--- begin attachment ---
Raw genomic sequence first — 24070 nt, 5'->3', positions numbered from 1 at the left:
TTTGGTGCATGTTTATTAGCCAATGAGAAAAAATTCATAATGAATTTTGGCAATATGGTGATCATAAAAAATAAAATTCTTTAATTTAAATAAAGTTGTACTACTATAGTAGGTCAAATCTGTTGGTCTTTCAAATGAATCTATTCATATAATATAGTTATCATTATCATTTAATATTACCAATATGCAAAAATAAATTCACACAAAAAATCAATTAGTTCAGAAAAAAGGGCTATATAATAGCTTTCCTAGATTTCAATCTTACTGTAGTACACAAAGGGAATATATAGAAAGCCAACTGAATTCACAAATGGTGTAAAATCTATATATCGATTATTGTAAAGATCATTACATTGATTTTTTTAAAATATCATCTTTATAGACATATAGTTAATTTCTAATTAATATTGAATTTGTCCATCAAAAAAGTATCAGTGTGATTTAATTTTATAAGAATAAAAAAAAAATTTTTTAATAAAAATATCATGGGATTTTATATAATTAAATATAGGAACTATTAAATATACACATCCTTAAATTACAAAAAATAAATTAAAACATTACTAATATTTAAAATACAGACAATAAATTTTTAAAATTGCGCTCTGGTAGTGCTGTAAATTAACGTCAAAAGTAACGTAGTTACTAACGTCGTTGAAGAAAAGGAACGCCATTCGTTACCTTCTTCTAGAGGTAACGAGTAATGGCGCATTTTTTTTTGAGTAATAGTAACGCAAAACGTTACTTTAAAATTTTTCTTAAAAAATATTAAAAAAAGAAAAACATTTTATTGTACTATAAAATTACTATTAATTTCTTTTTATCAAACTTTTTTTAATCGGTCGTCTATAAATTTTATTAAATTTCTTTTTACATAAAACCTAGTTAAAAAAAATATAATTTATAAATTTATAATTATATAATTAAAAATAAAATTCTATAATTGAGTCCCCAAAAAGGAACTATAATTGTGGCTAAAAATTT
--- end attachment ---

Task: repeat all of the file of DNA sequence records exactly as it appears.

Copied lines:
Raw genomic sequence first — 24070 nt, 5'->3', positions numbered from 1 at the left:
TTTGGTGCATGTTTATTAGCCAATGAGAAAAAATTCATAATGAATTTTGGCAATATGGTGATCATAAAAAATAAAATTCTTTAATTTAAATAAAGTTGTACTACTATAGTAGGTCAAATCTGTTGGTCTTTCAAATGAATCTATTCATATAATATAGTTATCATTATCATTTAATATTACCAATATGCAAAAATAAATTCACACAAAAAATCAATTAGTTCAGAAAAAAGGGCTATATAATAGCTTTCCTAGATTTCAATCTTACTGTAGTACACAAAGGGAATATATAGAAAGCCAACTGAATTCACAAATGGTGTAAAATCTATATATCGATTATTGTAAAGATCATTACATTGATTTTTTTAAAATATCATCTTTATAGACATATAGTTAATTTCTAATTAATATTGAATTTGTCCATCAAAAAAGTATCAGTGTGATTTAATTTTATAAGAATAAAAAAAAAATTTTTTAATAAAAATATCATGGGATTTTATATAATTAAATATAGGAACTATTAAATATACACATCCTTAAATTACAAAAAATAAATTAAAACATTACTAATATTTAAAATACAGACAATAAATTTTTAAAATTGCGCTCTGGTAGTGCTGTAAATTAACGTCAAAAGTAACGTAGTTACTAACGTCGTTGAAGAAAAGGAACGCCATTCGTTACCTTCTTCTAGAGGTAACGAGTAATGGCGCATTTTTTTTTGAGTAATAGTAACGCAAAACGTTACTTTAAAATTTTTCTTAAAAAATATTAAAAAAAGAAAAACATTTTATTGTACTATAAAATTACTATTAATTTCTTTTTATCAAACTTTTTTTAATCGGTCGTCTATAAATTTTATTAAATTTCTTTTTACATAAAACCTAGTTAAAAAAAATATAATTTATAAATTTATAATTATATAATTAAAAATAAAATTCTATAATTGAGTCCCCAAAAAGGAACTATAATTGTGGCTAAAAATTT